*J.D Davis, Year One*

*Peterson – Meagan Cascone*

**Learning Objective/Exit Outcomes:**

- Students will be able to estimate the length of different lines.
- Students will be able to measure different lines using math cubes.
- Students will be able to compare their two measurements.
- Students will create a collaborative work of art.
- Students will connect their visual art back to math standards.

**State Standards:**

MGSE1.MD.1 Order three objects by length; compare the lengths of two objects indirectly by using a third object.

MGSE1.MD.2 Express the length of an object as a whole number of length units, by laying multiple copies of a shorter object (the length unit) end to end; understand that the length measurement of an object is the number of same-size length units that span it with no gaps or overlaps. (Iteration)

VA1.CR.2 Create works of art based on selected themes.

- Create works of art that attempt to fill the space in an art composition.

VA1.CR.3 Understand and apply media, techniques, and processes of two-dimensional art.

- Explore spatial relationships.

VA1.CN.3 Develop life skills through the study and production of art (e.g. collaboration, creativity, critical thinking, communication).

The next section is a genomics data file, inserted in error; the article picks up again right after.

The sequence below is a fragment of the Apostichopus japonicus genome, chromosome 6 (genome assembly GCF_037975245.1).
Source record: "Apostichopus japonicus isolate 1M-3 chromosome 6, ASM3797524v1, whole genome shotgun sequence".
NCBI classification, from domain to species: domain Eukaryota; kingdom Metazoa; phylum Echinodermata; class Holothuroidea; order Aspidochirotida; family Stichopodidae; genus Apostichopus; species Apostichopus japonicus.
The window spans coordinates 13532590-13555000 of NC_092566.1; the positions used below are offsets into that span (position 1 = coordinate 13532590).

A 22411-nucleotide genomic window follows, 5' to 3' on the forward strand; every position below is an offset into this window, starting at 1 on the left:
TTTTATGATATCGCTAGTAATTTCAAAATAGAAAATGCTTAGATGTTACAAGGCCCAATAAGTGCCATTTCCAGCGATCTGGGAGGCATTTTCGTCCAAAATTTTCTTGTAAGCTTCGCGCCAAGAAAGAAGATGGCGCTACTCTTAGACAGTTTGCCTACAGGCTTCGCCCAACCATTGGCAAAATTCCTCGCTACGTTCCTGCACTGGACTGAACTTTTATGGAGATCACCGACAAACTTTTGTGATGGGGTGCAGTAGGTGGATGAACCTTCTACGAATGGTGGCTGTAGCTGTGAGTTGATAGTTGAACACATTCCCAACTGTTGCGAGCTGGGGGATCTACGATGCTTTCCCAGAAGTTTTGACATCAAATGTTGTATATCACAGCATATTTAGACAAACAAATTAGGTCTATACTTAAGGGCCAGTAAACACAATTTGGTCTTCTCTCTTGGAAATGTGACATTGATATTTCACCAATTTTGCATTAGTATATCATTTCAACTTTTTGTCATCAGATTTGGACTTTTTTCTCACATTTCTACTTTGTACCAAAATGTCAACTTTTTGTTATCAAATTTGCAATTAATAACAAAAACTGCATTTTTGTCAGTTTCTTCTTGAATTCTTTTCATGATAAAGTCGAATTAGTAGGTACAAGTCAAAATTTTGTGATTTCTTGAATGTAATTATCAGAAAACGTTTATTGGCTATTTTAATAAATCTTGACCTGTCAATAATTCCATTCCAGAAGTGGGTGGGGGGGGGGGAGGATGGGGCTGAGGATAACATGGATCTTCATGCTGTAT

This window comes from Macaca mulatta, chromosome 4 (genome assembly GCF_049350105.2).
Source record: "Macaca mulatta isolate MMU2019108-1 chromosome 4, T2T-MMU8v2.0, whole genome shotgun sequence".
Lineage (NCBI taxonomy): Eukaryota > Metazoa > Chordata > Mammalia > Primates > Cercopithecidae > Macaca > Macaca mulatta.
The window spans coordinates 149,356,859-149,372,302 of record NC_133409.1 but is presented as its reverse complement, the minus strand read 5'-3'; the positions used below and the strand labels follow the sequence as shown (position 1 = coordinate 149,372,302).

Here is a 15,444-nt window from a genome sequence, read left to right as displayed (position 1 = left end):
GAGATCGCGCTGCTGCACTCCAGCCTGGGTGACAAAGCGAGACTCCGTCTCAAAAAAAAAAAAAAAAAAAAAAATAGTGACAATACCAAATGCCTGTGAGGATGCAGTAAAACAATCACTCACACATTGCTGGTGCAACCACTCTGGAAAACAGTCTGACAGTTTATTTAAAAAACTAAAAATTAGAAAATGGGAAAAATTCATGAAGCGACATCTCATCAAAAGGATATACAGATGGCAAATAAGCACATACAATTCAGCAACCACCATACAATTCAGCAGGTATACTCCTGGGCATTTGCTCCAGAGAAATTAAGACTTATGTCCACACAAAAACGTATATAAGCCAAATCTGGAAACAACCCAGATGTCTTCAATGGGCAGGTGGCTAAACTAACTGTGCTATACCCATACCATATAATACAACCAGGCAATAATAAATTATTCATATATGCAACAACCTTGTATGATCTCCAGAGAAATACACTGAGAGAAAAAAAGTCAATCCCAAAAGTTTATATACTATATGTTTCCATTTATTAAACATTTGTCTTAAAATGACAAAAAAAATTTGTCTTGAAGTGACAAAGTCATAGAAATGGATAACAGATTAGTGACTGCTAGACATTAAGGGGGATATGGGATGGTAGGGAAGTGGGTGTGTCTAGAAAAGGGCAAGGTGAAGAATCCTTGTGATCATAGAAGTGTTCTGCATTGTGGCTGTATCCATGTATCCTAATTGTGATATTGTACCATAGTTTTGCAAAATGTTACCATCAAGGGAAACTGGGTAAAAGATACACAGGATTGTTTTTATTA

**Integration Area/Subject:**

Math & Visual Art

**Materials/Playing Space:**

- Students remained at their desks for this activity.
- Each partnership was given a sheet of paper and crayons.
- Each table group was given a box of math cubes.

**Description:**

The students are partnered with the person sitting directly across from them. Each pair received one piece of paper to use for their kinetic drawing.

The teacher then instructed the students to grab a blue crayon. The partners started at one point on their paper and drew a straight line to meet in the middle of the paper. The PAIR specialist then asked the students to look at their straight, blue line and *guess* how many math cubes they could fit on the line and write that number next to the straight line.

The students were then instructed to pick up a green crayon and each start at one end of the paper, drawing a zig-zag line, meeting in the middle. They did the same thing with this line (estimated the number of cubes).

The students then used a read crayon to draw a squiggly line and estimate that one as well.

From there, the students were asked to see how many math cubes actually fit on each line and write the actual measurement in black next to their estimated number.

Once the students had completed that task, we shared our numbers to see if any of the groups estimated the correct number or a number close to what the real measurement was.